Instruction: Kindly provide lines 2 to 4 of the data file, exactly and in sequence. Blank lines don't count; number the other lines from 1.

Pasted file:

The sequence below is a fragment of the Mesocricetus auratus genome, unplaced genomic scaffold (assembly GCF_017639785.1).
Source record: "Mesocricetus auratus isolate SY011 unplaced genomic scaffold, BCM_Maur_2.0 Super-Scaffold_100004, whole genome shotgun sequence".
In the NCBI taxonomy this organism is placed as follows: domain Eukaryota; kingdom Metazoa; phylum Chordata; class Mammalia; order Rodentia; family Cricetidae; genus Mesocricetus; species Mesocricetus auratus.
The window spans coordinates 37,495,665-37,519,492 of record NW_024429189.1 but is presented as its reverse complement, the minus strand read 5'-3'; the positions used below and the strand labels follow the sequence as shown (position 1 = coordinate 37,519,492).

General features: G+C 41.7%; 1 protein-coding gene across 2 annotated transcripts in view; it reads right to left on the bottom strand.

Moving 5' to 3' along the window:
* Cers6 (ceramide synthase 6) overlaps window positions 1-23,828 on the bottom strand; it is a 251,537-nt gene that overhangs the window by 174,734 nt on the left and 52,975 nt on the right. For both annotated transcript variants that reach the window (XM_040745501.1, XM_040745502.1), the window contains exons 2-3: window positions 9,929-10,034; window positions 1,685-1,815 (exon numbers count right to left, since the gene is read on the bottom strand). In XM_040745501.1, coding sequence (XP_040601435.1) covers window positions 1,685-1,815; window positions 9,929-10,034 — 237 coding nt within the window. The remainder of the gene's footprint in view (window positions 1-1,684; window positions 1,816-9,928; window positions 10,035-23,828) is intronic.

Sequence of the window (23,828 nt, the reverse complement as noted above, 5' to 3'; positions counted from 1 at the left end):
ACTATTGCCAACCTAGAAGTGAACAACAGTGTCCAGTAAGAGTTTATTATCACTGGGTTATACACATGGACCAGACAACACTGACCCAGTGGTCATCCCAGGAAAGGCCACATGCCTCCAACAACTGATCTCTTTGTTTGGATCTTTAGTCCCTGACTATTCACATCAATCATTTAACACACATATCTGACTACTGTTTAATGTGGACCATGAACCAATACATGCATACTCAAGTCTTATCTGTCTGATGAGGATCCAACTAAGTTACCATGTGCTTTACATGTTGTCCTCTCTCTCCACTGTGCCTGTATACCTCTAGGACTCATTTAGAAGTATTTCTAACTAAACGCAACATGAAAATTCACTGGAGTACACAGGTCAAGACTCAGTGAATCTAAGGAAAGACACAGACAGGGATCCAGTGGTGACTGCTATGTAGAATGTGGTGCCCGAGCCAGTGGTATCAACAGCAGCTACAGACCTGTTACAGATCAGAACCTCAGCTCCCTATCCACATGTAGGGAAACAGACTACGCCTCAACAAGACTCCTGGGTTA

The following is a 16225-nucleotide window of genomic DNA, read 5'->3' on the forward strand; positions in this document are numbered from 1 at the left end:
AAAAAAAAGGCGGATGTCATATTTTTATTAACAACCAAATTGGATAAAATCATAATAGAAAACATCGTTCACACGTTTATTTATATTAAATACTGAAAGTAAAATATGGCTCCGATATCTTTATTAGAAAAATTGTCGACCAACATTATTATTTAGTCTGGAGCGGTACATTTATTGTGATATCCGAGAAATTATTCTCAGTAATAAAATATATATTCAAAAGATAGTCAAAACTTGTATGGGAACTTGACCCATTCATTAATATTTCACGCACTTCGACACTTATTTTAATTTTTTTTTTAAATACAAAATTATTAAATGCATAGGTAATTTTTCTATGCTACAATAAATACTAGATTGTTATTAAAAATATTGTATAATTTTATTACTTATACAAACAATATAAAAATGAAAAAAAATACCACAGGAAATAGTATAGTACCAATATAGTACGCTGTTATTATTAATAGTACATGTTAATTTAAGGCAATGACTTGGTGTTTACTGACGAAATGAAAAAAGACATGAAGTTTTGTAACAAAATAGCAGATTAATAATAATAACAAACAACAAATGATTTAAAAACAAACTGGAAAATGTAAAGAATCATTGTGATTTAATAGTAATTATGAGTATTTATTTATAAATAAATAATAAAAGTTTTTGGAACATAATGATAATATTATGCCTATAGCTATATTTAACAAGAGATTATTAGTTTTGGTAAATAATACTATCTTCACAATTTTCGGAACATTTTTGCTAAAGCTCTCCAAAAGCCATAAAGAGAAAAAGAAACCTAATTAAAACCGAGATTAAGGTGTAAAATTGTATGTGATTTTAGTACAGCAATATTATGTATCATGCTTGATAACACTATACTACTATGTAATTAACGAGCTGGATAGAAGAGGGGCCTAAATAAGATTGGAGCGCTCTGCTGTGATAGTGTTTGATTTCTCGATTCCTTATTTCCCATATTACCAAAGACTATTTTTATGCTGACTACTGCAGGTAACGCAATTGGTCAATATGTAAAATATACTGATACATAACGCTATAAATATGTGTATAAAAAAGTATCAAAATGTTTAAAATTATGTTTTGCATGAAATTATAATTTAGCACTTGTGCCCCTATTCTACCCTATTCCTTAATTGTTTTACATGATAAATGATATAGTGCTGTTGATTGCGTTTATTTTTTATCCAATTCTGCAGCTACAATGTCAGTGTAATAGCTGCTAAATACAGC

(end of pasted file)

Source record: "Mesocricetus auratus isolate SY011 unplaced genomic scaffold, BCM_Maur_2.0 Super-Scaffold_100004, whole genome shotgun sequence".
In the NCBI taxonomy this organism is placed as follows: domain Eukaryota; kingdom Metazoa; phylum Chordata; class Mammalia; order Rodentia; family Cricetidae; genus Mesocricetus; species Mesocricetus auratus.
The window spans coordinates 37,495,665-37,519,492 of record NW_024429189.1 but is presented as its reverse complement, the minus strand read 5'-3'; the positions used below and the strand labels follow the sequence as shown (position 1 = coordinate 37,519,492).